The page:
Since the print wires as arranged in FIGS. 3 or 4 will not be guided to form a straight line with each other as in the prior art, but rather will travel by the shortest path to the print ribbon, buffers (not shown) are provided in the circuit of the coil 3 of each of the printhead cells to delay actuation thereof. For this reason the print wires will all strike in a vertical line though not so positioned and not striking the ribbon at the same time. For instance, in the example shown in FIG. 4, the relative delays are as follows:
______________________________________ Number of Pulses DelayedPosition Relative to Position 5______________________________________1 62 123 24 145 06 147 28 129 6______________________________________
The impact force, flight time and forms printing capability of a conventional printhead was tested against a print head constructed in accordance with the present invention as shown in FIG. 4. The tests were repeated with the same print head after removal of the wire guide and reduction of the needle length below the calculated buckling length. FIGS. 5 and 6 show impact force on a steel transducer and flight time to the transducer for the standard unit and the same unit with successively shorter wire lengths. It is seen that impact force is approximately doubled while flight time is reduced by approximately 25%. The modified print head in accordance with the present invention was found able to print acceptably on heavy multipart forms beyond the original capabilities of the print head.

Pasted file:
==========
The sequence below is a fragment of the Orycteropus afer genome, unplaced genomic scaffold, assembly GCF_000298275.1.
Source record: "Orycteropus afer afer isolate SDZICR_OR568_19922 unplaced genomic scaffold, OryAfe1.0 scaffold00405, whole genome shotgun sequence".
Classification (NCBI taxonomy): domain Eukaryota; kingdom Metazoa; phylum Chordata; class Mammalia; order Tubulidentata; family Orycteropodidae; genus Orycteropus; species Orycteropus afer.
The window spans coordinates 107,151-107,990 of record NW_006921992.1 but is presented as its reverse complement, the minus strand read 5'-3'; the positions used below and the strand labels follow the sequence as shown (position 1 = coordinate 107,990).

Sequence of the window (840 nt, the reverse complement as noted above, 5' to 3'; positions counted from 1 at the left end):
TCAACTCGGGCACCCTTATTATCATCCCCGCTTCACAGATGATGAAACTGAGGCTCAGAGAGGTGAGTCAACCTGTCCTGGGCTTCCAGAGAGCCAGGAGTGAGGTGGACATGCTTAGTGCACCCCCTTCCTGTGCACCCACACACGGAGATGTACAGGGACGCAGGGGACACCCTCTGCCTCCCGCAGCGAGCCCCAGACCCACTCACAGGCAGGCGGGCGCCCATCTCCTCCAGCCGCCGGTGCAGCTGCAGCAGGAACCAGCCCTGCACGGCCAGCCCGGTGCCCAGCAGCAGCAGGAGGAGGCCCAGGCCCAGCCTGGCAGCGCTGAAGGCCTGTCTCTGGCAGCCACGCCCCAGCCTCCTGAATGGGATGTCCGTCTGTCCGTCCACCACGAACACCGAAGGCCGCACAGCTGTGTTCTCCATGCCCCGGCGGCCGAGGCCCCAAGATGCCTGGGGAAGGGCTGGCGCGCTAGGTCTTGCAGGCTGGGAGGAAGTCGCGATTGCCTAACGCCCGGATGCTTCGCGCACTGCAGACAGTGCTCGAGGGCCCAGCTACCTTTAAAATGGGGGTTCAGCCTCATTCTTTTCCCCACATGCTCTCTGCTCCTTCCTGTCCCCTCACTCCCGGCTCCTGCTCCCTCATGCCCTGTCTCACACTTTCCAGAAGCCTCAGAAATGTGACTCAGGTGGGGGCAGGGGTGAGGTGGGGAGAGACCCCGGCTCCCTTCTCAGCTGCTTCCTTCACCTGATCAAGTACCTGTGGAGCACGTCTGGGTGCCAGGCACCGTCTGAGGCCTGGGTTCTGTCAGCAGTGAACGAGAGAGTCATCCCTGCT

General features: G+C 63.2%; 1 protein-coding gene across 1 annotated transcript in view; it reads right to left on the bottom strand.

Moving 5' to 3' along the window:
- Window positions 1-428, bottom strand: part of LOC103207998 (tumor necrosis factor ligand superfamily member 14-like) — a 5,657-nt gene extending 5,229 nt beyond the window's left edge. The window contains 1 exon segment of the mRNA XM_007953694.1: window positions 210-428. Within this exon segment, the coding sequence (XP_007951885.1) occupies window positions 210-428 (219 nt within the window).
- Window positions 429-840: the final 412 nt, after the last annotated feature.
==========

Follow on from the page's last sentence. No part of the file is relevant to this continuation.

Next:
Though the invention has been described with respect to a specific preferred embodiment thereof, many variations and modifications will immediately become apparent to those skilled in the art. It is therefore the intention that the appended claims be interpreted as broadly as possible in view of the prior art to include all such variations and modifications.
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|U.S. Classification||400/124.24, 101/93.05|
|International Classification||B41J2/255, B41J2/28, B41J2/235, B41J2/30|
|Cooperative Classification||B41J2/30, B41J2/28|
|European Classification||B41J2/28, B41J2/30|
|Aug 27, 1987||AS||Assignment|
Owner name: TEXAS INSTRUMENTS INCORPORATED, 13500 NORTH CENTRA
Free format text: ASSIGNMENT OF ASSIGNORS INTEREST.;ASSIGNOR:SHEERER, THOMAS J.;REEL/FRAME:004776/0154
Effective date: 19870826
Owner name: TEXAS INSTRUMENTS INCORPORATED,TEXAS
Free format text: ASSIGNMENT OF ASSIGNORS INTEREST;ASSIGNOR:SHEERER, THOMAS J.;REEL/FRAME:004776/0154
Effective date: 19870826
|Jun 22, 1992||FPAY||Fee payment|
Year of fee payment: 4
|Jul 1, 1996||FPAY||Fee payment|
Year of fee payment: 8
|Jul 31, 2000||FPAY||Fee payment|
Year of fee payment: 12